Over $12b in market value lost through delisting in 2017

This article is more than 12 months old

Trend likely to continue this year even as IPO pipeline looks robust: Experts

More than $12 billion in market value was erased last year due to companies relinquishing their listed status.

The figure is almost 40 per cent higher than the $8.7 billion in market value generated by new companies joining the Singapore Exchange (SGX) in the same period.

Experts said delistings will continue this year even as the pipeline for initial public offerings (IPOs) looks robust.

"Possible delistings include (firms) across all sectors," said Mr Max Loh, EY Asean and Singapore managing partner.

"The robust mergers and acquisitions environment and availability of funds will also result in companies being privatised."

Mr Tham Tuck Seng, PwC Singapore's capital markets leader, believes delistings will also be fuelled by Chinese companies' appetite for expansion.

Last year, three major Singapore-listed logistics groups were targeted by Chinese groups.

Global Logistic Properties was bought out by Nesta Investment Holdings, CWT was snapped up by HNA Group, and Cogent is being acquired by Cosco Shipping International.


Ms Stefanie Yuen Thio, joint managing partner at TSMP Law, said companies involved in such delistings were victims of their own good performance, in which a start-up that grows into a listed company becomes so successful that an acquirer "comes along to buy it up".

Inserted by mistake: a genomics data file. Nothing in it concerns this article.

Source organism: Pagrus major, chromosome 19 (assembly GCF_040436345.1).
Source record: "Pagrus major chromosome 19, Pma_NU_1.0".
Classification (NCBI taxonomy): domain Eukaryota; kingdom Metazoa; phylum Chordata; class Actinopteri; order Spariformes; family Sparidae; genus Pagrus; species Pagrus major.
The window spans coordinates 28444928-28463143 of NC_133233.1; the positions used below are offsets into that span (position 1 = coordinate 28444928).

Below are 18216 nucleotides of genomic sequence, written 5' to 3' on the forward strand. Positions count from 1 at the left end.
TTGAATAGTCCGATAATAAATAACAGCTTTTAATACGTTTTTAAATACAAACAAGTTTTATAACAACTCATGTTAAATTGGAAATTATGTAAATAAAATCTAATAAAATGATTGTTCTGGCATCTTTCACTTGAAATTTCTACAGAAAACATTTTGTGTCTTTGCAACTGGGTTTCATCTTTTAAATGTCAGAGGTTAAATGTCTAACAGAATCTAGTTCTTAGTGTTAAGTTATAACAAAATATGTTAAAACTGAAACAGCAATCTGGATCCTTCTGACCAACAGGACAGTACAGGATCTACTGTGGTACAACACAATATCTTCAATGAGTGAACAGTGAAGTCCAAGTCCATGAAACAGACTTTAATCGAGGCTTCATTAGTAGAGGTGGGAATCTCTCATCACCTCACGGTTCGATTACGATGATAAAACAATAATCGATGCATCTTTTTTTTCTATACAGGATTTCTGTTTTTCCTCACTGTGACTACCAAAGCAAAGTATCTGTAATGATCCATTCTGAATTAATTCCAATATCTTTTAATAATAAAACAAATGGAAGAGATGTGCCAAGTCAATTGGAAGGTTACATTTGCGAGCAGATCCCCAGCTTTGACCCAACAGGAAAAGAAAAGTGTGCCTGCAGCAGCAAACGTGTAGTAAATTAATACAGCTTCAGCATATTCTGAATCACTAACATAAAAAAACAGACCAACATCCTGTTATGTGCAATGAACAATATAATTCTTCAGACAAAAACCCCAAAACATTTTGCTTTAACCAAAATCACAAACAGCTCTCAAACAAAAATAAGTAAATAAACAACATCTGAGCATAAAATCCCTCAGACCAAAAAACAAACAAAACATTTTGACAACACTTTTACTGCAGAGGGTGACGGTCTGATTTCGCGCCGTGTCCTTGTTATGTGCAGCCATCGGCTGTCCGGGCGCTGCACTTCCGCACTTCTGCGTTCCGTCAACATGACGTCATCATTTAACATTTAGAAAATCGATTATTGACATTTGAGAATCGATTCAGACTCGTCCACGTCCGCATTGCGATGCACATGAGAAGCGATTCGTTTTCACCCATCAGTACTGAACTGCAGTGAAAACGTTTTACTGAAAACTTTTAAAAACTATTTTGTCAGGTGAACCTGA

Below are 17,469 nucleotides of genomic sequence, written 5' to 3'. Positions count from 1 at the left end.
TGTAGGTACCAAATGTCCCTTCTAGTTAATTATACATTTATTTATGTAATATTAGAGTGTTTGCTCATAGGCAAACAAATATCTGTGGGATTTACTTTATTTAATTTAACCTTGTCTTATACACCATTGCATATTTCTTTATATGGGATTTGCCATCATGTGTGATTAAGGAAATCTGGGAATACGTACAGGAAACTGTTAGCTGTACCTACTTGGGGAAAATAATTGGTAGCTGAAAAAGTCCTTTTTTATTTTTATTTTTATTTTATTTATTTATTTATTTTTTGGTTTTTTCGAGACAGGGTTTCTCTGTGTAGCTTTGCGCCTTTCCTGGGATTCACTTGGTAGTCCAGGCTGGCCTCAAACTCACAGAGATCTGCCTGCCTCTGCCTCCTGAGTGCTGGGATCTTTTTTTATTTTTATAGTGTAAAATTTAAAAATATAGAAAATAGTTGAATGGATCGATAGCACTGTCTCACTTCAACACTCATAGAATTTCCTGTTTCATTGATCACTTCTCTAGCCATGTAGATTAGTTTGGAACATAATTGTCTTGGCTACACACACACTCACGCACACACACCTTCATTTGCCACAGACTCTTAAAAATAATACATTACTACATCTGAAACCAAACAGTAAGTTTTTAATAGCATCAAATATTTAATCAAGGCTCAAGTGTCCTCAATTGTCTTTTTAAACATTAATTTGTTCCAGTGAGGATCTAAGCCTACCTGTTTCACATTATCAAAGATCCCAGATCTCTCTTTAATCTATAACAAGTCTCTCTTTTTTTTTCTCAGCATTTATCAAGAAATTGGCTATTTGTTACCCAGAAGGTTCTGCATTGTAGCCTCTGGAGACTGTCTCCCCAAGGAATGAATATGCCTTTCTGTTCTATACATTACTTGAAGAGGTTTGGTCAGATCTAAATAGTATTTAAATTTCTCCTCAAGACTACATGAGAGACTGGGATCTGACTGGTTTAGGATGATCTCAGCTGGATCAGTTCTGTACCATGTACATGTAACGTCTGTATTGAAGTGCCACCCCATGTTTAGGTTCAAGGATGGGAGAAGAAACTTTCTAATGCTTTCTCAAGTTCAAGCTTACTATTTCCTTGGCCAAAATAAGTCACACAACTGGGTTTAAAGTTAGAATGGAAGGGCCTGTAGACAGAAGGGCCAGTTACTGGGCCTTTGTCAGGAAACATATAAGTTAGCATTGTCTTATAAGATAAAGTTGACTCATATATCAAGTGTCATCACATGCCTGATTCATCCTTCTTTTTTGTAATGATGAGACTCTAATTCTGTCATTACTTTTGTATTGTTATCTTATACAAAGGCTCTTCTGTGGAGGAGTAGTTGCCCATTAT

"The SGX may have lost one listing but this is also a testimony of how well it has helped that company to grow," she said.

Ms Thio expects further consolidation in the logistics area.

Mr Barry Lee, partner and head of Capital Markets Group at KPMG in Singapore, said IPOs will be supported by the robust economic outlook this year.

"Even though there are available funds chasing after companies, giving them the option to raise private capital instead of an IPO, the local equities market looks promising and we are likely to see a healthy pipeline of listings this year," he added.

"A space to watch might also be SGX's recent collaboration with Nasdaq, and how SGX is using this to engage listed companies in developing their US investor base, which will in turn make the bourse more relevant and attractive."

Mr Tham expects the number of IPOs this year to at least match last year's.

Investment bankers said potential IPO candidates include companies owned by private equity funds such as Crystal Jade Group and Imperial Treasures. - THE STRAITS TIMES